Julie Klassen loves all things Jane--Jane Eyre and Jane Austen. A graduate of the University of Illinois, Julie worked in publishing for sixteen years and now writes full time. She has won the Christy Award: Historical Romance for The Silent Governess (2010) and The Girl in the Gatehouse (2011) which also won the 2010 Midwest Book Award for Genre Fiction. Julie and her husband have two sons and live in a suburb of St. Paul, Minnesota. For more information, visit www.julieklassen.com
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Customer Reviews

Average Rating 4.5
( 105 )
Rating Distribution

5 Star

(67)

4 Star

(31)

3 Star

(5)

2 Star

(1)

1 Star

(1)

Your Rating:

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See All Sort by: Showing 1 – 20 of 105 Customer Reviews
  • Posted March 1, 2012

    Great Book!

    To escape an overbearing step father and an insistent suitor, Margaret Macy runs away disguised as a maid. After many days of travel she finds herself playing the part of a maid at the home of someone from her past.

    So, when I first picked out this book I wasn't really paying attention to who the author was, and it wasn't until I recieved the book and looked at the other books she had written that I realized I had read another book by her "The Apothecary's Daughter" which I also really enjoyed.

    I enjoyed this book a great deal. Things happen a little slowly and it was hard to get into at first, but eventually it had me hooked. Now when I say things happen slowly, I mean S-L-O-W-L-Y. Multiple times I just stared at the page like "He knows, she knows he knows, let something happen!"

    The characters were written in a way that made them believable. Each character had a back story that gave them depth and personality.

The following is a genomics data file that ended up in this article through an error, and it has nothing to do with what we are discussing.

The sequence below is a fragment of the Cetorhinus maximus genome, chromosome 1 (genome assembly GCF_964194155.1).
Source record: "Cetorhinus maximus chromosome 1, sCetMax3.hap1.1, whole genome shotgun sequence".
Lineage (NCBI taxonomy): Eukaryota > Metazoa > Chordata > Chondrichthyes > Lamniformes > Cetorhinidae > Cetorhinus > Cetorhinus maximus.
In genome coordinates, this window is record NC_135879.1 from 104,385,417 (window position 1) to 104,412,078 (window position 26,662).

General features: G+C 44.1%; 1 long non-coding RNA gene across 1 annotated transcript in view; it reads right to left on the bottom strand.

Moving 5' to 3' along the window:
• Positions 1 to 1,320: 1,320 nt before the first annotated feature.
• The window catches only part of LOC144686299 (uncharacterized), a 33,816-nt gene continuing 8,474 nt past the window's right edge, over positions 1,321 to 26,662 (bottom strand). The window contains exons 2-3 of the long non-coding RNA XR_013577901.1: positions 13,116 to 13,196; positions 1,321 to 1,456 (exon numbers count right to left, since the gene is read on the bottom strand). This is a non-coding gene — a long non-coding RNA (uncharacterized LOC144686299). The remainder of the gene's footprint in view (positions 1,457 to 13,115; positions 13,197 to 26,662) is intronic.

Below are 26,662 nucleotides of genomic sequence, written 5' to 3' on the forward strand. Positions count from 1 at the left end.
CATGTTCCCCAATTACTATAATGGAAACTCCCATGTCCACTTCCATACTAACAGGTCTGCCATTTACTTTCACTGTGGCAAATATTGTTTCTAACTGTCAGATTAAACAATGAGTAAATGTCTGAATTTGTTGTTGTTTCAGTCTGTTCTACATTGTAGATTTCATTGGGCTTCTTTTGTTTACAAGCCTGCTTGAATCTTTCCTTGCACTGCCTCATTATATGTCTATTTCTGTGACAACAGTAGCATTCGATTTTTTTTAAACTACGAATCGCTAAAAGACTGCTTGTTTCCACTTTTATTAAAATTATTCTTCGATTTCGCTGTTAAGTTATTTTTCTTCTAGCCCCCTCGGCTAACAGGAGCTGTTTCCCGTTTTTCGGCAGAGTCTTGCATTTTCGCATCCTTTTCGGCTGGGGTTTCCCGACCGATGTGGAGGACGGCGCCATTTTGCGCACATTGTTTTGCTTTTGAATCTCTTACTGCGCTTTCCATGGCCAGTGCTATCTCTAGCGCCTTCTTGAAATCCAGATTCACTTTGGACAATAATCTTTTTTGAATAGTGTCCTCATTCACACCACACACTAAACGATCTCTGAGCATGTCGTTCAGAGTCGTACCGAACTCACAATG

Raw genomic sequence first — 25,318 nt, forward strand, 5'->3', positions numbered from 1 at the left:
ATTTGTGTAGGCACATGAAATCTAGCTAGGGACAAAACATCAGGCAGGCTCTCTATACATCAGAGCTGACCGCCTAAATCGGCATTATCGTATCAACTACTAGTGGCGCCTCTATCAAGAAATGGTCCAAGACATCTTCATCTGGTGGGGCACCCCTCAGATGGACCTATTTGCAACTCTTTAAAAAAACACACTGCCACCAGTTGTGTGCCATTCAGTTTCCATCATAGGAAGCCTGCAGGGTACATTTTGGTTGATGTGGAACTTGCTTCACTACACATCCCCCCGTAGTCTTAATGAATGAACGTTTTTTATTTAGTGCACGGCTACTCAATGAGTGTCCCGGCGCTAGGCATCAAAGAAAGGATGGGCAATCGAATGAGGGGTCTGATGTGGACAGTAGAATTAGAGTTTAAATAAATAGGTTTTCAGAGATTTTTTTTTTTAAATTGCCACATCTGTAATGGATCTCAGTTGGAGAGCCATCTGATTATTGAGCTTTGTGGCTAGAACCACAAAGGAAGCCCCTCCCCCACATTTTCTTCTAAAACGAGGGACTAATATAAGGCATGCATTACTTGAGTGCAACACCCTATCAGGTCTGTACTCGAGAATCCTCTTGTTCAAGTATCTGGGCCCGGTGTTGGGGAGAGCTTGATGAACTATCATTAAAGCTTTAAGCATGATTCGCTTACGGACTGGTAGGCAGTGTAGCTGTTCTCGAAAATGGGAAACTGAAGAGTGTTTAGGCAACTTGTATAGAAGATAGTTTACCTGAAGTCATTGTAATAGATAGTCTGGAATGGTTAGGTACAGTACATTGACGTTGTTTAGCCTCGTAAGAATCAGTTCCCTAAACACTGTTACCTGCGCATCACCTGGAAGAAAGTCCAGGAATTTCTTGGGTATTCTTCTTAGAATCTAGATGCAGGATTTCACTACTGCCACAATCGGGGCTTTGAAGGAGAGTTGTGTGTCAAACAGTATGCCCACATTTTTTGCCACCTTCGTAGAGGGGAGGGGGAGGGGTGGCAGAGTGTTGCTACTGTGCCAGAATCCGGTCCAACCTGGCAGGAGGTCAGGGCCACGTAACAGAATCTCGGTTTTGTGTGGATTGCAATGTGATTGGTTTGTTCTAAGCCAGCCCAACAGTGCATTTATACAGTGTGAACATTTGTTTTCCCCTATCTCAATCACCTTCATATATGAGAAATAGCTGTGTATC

A slow pace seems to be a trend with her writing. "The Maid of Fairebourne Hall" is written well and overall enjoyable, despite its slow pace. I will definitely be reading more books by her.

    - FTC Disclaimer: Bethany House Publishing sent me this book for free for reviewing purposes. All opinions expressed are my own.

    3 out of 3 people found this review helpful.

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  • Posted December 29, 2011

    more from this reviewer

    Fans of Jane Austen and 19th century romance will LOVE this one!

    Being a young woman in the early 1800's left very little in the way of choice for love and marriage. Most of the time, you were expected to find not only an eligible man but one of some means to provide for you and the family you were expected to bring into the world. However when Margaret Macy learns of her stepfather, Sterling's plans to marry her off to his nephew when he learns that when she turns 25, she will inherit a vast fortune of her own. When Margaret politely tells Marcus she isn't interested in him, Sterling reminds him to do whatever it takes to make the marriage happen, even if it means soiling her reputation.

    Nathaniel Upchurch has returned from helping his father with their sugar plantation in Barbados and also from leaving London when Margaret Macy rejects his marriage proposal while her heart beats for his brother Lewis, a lifelong flirt who has no hopes of marrying anyone. Has the time being gone for these few years helped heal the wound in his heart or will he find a new way to win Margaret's heart once more?

    In the latest novel by Julie Klassen, The Maid at Fairbourne Hall is a reverse Cinderella story at heart. Margaret Macy leaves her home and turns to the life of a maid hoping to hide from Sterling and Marcus who are searching all over London for her. While earning her keep at Fairbourne Hall, she learns that she has been hired to work for the Upchurch family. Will she be able to keep her disguise or will she try and convince Lewis and Nathaniel of her stepfather's plot to marry her for her money?